• Defaulting on grants for states and local governments would force them to cut back on their own spending or raise taxes to make up for the lost revenue. They would no longer be able to offer basic services including infrastructure, health care, education, and public safety.
  • Defaulting contracts for goods and services would hurt businesses relying on government contracts as a source of income and employment. Their operations and supply chains would be disrupted, which would have an impact on the delivery and quality of goods and services.
  • Defaulting on refunds for taxpayers would delay or deny them their rightful claims for their overpaid taxes. This would limit their ability to make savings and investment decisions since they would have less money available.

All of these consequences would be detrimental to national security, trade, employment, inflation, consumer and corporate confidence, financial stability, and economic growth.

In addition, they might start a domino effect where one default follows another, leading to a vicious cycle of economic hardship and social unrest. Several analysts have cautioned that going into default on the debt could result in a depression or a financial crisis on a global scale worse than the one in 2008.

How can the situation be resolved?

The debt ceiling must be raised or suspended by Congress before June 1, 2023, as this is the only option to avert a default. Yet, to do this requires cross-party cooperation, which has been missing lately. Democrats have advocated that the debt ceiling should be lifted without conditions, while Republicans have demanded spending reductions or other policy concessions in exchange for raising the debt ceiling.

Over the past two years, President Joe Biden and House Minority Leader Kevin McCarthy have been attempting to reach an agreement to extend the debt ceiling while curbing expenditure on non-defense discretionary programs. A clawback of unused Covid-19 relief payments and other adjustments to federal food and healthcare programs are also part of the agreement. By May 31, 2023, a vote on the agreement is anticipated.

Congress respecting its existing commitments, not approving new spending, is what raising or suspending the debt ceiling signifies. The fact that Congress is avoiding a bigger problem—defaulting on the nation's debt—does not imply that it is ignoring the issue of mounting debt.

Congress can still address the problem of fiscal sustainability by implementing measures that over time lower the budget deficit and stabilize the debt-to-GDP ratio. These actions could be a combination of revenue increases, spending cuts, entitlement program reforms, and tax increases.

These measures, however, call for political agreement and long-term planning, both of which Congress frequently lacks. Thus, it's common to think that raising or suspending the debt ceiling is a better alternative than changing fiscal policy.

How could this affect your personal finances?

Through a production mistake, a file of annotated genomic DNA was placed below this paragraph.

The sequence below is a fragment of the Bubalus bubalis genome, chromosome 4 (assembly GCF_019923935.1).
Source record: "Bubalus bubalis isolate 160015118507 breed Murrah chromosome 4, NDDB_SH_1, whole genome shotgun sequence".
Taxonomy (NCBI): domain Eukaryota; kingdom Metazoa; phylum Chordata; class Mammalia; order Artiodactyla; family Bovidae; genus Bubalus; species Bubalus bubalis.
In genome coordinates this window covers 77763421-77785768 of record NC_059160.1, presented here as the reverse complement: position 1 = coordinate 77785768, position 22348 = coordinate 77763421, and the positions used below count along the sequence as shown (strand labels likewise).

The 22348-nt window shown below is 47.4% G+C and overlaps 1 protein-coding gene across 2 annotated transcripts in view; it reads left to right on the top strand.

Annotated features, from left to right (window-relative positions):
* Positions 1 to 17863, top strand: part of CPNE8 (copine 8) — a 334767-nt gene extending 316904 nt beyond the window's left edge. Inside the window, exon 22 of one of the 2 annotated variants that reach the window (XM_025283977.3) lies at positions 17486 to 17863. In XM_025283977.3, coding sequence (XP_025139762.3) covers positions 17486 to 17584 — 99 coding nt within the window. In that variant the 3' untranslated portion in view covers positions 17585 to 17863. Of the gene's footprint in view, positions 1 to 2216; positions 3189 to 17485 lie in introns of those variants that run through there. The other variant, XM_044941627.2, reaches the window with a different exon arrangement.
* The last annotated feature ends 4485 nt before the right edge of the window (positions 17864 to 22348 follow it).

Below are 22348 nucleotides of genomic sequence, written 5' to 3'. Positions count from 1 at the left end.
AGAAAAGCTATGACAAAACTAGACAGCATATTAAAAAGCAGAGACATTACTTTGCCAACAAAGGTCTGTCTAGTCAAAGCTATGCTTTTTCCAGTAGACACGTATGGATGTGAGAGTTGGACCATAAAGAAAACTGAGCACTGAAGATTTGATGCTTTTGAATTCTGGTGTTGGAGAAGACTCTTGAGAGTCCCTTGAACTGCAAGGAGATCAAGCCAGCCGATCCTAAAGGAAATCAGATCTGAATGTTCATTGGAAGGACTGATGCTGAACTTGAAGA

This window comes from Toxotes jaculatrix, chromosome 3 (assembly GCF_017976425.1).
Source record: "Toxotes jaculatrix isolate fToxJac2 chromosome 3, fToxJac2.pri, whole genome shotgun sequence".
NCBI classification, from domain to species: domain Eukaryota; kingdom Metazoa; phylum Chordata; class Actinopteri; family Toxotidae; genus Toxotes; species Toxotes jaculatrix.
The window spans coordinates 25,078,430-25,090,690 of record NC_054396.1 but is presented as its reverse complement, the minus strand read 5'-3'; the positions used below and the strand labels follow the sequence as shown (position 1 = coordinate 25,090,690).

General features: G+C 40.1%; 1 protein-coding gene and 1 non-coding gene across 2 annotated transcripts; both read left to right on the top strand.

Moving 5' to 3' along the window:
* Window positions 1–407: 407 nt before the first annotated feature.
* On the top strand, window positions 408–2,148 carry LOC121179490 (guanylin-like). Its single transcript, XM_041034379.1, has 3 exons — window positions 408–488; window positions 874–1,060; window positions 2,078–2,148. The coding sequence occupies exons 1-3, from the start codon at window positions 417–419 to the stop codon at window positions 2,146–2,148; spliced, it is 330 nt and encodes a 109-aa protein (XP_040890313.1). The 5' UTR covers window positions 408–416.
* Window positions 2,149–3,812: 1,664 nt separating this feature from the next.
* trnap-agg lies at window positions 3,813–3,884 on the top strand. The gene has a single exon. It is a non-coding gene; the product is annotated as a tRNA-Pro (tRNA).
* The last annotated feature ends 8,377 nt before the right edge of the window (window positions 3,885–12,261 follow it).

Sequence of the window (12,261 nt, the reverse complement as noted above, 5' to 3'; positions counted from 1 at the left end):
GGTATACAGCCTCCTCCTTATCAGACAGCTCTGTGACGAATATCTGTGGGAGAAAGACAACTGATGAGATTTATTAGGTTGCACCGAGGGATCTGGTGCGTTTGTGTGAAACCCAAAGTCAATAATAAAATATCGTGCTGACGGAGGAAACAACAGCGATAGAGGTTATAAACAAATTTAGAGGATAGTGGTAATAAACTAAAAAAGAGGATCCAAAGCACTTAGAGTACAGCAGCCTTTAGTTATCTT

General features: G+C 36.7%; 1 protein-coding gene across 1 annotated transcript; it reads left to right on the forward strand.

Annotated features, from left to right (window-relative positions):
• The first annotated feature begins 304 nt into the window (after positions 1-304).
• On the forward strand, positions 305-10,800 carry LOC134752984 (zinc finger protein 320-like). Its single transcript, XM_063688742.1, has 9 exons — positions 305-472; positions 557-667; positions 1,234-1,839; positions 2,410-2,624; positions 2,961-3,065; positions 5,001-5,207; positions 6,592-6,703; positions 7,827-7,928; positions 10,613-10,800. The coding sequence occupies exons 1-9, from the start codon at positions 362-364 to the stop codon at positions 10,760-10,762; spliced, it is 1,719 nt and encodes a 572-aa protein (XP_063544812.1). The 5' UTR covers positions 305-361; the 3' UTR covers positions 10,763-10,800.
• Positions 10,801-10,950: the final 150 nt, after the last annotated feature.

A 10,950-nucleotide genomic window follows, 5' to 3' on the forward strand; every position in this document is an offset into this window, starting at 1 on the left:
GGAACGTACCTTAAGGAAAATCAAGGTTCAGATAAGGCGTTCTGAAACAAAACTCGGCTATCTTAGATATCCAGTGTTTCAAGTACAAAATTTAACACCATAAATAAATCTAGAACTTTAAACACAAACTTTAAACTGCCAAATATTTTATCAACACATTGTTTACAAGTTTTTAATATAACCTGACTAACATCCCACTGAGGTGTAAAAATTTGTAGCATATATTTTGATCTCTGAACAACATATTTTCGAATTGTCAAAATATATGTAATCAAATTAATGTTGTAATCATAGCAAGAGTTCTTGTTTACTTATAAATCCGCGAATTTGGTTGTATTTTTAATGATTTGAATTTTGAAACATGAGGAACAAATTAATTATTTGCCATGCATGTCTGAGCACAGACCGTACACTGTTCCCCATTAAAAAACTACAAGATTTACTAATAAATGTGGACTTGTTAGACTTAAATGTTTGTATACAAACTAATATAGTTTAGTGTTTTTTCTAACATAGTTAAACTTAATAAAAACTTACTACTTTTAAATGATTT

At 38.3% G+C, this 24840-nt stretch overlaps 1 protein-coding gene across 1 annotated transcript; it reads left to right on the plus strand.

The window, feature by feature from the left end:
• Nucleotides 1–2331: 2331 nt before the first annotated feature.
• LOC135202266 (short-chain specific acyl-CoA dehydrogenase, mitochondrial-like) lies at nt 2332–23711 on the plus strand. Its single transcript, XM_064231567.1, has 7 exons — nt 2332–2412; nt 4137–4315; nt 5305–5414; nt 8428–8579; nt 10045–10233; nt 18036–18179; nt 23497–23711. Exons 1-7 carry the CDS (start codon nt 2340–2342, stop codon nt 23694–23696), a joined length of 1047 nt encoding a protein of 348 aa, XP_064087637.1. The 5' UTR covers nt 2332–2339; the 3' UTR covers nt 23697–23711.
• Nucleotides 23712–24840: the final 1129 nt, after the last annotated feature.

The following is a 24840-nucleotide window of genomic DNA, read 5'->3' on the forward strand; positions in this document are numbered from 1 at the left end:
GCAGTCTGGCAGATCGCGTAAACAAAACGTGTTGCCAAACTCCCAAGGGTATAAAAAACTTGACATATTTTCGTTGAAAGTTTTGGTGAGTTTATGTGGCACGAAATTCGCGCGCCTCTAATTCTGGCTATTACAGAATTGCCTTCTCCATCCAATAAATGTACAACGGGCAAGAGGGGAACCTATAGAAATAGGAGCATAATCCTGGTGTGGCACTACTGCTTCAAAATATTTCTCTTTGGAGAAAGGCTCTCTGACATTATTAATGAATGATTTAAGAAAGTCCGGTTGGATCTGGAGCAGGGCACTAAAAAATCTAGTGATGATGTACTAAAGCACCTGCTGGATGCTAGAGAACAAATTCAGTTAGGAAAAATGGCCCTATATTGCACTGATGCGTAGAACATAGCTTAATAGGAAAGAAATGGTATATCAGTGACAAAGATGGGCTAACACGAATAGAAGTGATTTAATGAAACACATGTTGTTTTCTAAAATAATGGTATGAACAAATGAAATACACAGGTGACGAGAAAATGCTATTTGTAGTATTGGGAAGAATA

The US debt ceiling is a hot topic these days, as the government faces the risk of defaulting on its obligations if Congress does not raise or suspend the limit by June 1. But what does this mean for you and your personal finances? Here are some possible ways that the current US debt ceiling situation could affect you:
  • You might have to pay more for borrowing, saving, and investing if the US declares bankruptcy. Mortgage, auto, credit card, and student loan interest rates may increase as lenders seek greater compensation for the increased risk of lending to the US government and consumers. As interest rates decline on secure assets like Treasury securities, savings accounts, certificates of deposit, and money market funds may offer reduced yields. When investors panic and dump their holdings of US and international assets, the stock and bond markets may endure volatility and losses.
  • You can potentially experience decreased income and fewer government benefits if the US declares bankruptcy. If you work for the federal government or a contractor that depends on federal funds, your paycheck can be decreased or delayed. If the government is unable to pay for your Social Security, Medicare, Medicaid, or other benefits, they may be reduced or terminated. If the Treasury runs out of money, your tax refunds, stimulus cheques, and other government payments can be postponed or canceled.
  • The debt ceiling agreement that President Biden and House Speaker McCarthy reached may still have an impact on you even if the US does not go into default. The agreement would keep the debt ceiling suspended until January 2025, but it would also cap non-defense discretionary expenditure in 2024 at current levels and only rise by 1% in 2025. Less money for initiatives that benefit you and your neighborhood, such as infrastructure, research, and education, could result from this. Also, the agreement would increase Pentagon spending by 11%, recoup unused Covid-19 relief payments, reduce funding for the CDC's global health program, and impose harsher work restrictions on low-income Americans who get food and medical aid.

The US debt ceiling is a sensitive topic for many people, not just politicians. It has an impact on the amount of money that the government must spend on its commitments and priorities, which in turn has an impact on the amount of money that you must spend on yours. You should be aware of the debt ceiling scenario and how it may affect your financial security whether you are a borrower, saver, investor, employee, beneficiary, or taxpayer.